A payment processor (or payment processing company) executes credit card payments and other digital transactions. These credit card processing companies are merchants’ links to card-issuing banks, acquiring banks, and credit card networks. The processor ensures that merchants receive the funds from completed transactions.

Point-of-sale 

A merchant’s point-of-sale (or POS) system is the business’ payment operations nerve center. Together, a POS system’s hardware and software enable merchants to begin accepting payments.

POS systems commonly accept credit cards and debit cards. Contactless payments, mobile payments, and online payments are other payment methods.  

Issuing bank

The issuing bank (or card-issuing bank) is the financial institution that provides the customer with a credit card. Essentially, the issuing bank extends a revolving loan to each cardholder. The acquiring bank (or acquirer) facilitates credit card processing services for the merchant.

Merchant services provider

A merchant services provider is a payment processing company that oversees payment transactions. The merchant services provider also ensures that merchants receive their net proceeds.

Some merchant services providers assign each business a separate account. Other providers pay each merchant’s net proceeds from one combined account.  

Merchant account

The merchant services provider’s merchant account serves as the temporary repository for credit card transaction proceeds. The net funds are transferred to the merchant’s business bank account. 

Common payment processing methods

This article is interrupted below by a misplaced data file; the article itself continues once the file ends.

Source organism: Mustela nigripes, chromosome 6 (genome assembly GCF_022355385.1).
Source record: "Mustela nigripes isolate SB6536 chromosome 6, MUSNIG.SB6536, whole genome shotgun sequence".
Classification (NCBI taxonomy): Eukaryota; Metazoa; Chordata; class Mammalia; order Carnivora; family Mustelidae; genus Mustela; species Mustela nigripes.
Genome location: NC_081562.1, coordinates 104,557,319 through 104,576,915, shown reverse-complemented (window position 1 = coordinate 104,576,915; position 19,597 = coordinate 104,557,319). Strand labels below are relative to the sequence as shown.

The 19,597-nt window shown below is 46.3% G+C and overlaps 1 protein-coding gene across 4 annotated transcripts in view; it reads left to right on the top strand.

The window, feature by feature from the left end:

In today’s digital marketplace, merchants typically provide customers with multiple payment options. This practice accommodates customers with varied payment preferences.

Credit card processing

The term “credit card processing” describes a purchase transaction using a Visa, Mastercard, American Express, Discover, or other credit cards. Transactions frequently involve EMV (or chip) cards containing enhanced security technology. Each real-time transaction follows the same sequence.

Debit card processing

Consumers often use debit cards for smaller purchases such as coffee, snacks, and gasoline. Because these funds come from the customer’s bank account, the card network incurs less risk. Therefore, business owners incur a lower interchange rate.

Contactless payments

A contactless payment integrates near-field communications (or NFC) technology. An NFC payment involves a short-range radio in the customer’s payment device and the card terminal. When the customer waves the device near the terminal, the payment is processed from their card.

ACH payments

Within the United States, Automated Clearing House (or ACH) digital payments are drawn from the customer’s checking account. Many e-commerce transactions, including Shopify payouts, incorporate an ACH payment function.